Virgin Australia shares have opened at a record low of 13 cents per share.
Following a drop of 10.3 per cent in the carrier’s share price from Tuesday to today, Virgin Australia’s Wednesday open was at a 10-year low. The drop comes days after the carrier announced its departure from the Hong Kong route, which chief commercial officer John MacLeod admitted was a challenging market for the airline.
“With a decline in demand following ongoing civil unrest, and growing concerns over the coronavirus outbreak in the wider region, we have made the decision to withdraw services,” he said.
“While the decision to withdraw from the Hong Kong market has been a difficult one, it demonstrates our strong focus on driving greater financial discipline through our network.
“Current circumstances demonstrate that Hong Kong is no longer a commercially viable route for Virgin Australia to continue operating. However, international tourism remains an important part of our strategy through our other international routes and partner airlines.”
Virgin’s departure from Hong Kong, however, comes little over a month out from the carrier’s first flights between Brisbane and Tokyo Haneda Airport, set to take-off from 29 March in time for the 2020 Summer Olympics, hosted in Japan’s capital city.
Today’s dour ASX open represents an 80 per cent drop from March 2010, when Virgin Australia’s share price was at 75 cents per share.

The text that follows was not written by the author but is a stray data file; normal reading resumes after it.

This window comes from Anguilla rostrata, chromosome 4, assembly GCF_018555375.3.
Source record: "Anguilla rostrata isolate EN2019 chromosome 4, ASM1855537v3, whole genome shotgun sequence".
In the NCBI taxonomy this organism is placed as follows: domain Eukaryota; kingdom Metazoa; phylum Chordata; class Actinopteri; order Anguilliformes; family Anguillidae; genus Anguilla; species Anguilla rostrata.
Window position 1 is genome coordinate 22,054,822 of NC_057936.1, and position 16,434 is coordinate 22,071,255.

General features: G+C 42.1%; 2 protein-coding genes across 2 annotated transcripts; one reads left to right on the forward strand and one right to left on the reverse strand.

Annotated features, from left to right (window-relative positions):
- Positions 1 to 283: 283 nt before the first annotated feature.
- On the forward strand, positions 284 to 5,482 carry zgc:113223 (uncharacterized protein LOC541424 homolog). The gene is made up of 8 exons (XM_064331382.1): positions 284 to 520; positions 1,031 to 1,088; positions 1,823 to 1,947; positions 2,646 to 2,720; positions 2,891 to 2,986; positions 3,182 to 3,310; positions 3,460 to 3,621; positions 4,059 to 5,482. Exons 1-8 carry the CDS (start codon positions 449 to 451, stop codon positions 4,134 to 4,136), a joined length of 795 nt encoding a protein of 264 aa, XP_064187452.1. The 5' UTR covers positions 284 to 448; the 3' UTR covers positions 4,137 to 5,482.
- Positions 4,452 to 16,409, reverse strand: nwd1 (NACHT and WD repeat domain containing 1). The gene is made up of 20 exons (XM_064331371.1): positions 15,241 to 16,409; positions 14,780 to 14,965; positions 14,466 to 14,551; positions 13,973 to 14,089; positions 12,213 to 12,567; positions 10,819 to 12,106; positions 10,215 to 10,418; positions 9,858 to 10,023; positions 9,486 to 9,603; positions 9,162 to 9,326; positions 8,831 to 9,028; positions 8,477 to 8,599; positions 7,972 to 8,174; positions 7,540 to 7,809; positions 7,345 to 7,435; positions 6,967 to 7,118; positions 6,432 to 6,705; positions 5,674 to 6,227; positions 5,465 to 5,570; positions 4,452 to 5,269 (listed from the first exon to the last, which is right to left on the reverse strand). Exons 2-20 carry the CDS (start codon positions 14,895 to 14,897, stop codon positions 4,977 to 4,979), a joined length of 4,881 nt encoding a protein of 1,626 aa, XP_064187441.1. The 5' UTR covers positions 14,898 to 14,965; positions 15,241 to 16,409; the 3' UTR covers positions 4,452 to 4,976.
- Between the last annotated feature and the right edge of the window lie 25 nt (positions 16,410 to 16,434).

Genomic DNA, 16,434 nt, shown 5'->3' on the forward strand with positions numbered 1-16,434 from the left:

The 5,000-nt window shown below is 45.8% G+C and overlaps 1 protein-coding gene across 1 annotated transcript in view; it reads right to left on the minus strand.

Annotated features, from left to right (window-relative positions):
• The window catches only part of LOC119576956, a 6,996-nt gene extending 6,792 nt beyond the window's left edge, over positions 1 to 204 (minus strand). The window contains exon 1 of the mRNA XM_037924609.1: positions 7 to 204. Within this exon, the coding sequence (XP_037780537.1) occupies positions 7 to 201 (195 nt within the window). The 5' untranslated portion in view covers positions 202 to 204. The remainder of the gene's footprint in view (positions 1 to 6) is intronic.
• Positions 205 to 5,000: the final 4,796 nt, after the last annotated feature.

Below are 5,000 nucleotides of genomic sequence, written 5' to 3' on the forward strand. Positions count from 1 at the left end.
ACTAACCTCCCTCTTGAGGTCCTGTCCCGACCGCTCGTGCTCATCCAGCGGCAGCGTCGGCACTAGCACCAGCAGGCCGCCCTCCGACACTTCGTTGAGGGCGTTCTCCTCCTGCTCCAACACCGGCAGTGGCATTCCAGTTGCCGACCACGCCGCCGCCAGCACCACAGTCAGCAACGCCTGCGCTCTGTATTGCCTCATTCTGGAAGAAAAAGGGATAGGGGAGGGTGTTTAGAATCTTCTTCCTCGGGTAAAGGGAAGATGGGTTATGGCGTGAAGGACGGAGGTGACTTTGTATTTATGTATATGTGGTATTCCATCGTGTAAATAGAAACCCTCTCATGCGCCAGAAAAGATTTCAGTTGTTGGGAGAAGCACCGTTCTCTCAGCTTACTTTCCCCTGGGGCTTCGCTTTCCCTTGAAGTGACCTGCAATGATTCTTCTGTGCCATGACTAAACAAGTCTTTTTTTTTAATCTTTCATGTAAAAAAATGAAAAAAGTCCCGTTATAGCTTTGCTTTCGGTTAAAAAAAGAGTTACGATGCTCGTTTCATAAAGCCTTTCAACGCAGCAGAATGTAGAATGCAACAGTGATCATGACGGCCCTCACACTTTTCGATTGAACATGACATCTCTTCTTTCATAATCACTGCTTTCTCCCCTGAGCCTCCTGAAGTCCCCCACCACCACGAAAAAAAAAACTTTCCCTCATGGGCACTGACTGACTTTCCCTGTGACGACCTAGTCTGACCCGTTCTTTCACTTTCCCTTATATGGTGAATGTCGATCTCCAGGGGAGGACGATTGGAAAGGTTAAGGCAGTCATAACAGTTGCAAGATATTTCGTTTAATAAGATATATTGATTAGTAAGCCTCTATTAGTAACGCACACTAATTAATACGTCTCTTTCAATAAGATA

Qantas also saw its share price fall slightly on Tuesday, with the national carrier closing down 0.16 per cent at $6.41.
Virgin Australia’s latest woes follow its August announcement of up to 750 job cuts after the carrier posted a seventh consecutive full-year loss, with $315.4 million for the 12 months to 30 June 2019 – an improvement from its $653.3 million loss in FY18.
Its Velocity Frequent Flyer business, however, saw 13 per cent earnings growth to $132.4 million.
Months alter, Virgin Australia assumed full ownership of Velocity Frequent Flyer after completing its acquisition of Affinity Partners’ minority stake in the lucrative business.
The aviation group announced its intention to buy back its 35 per cent investment of the frequent flyer program from Affinity for $700 million in September, following months of speculation.
At the time, the deal reiterated just how valuable the frequent flyer program remains to Virgin, and airlines more broadly.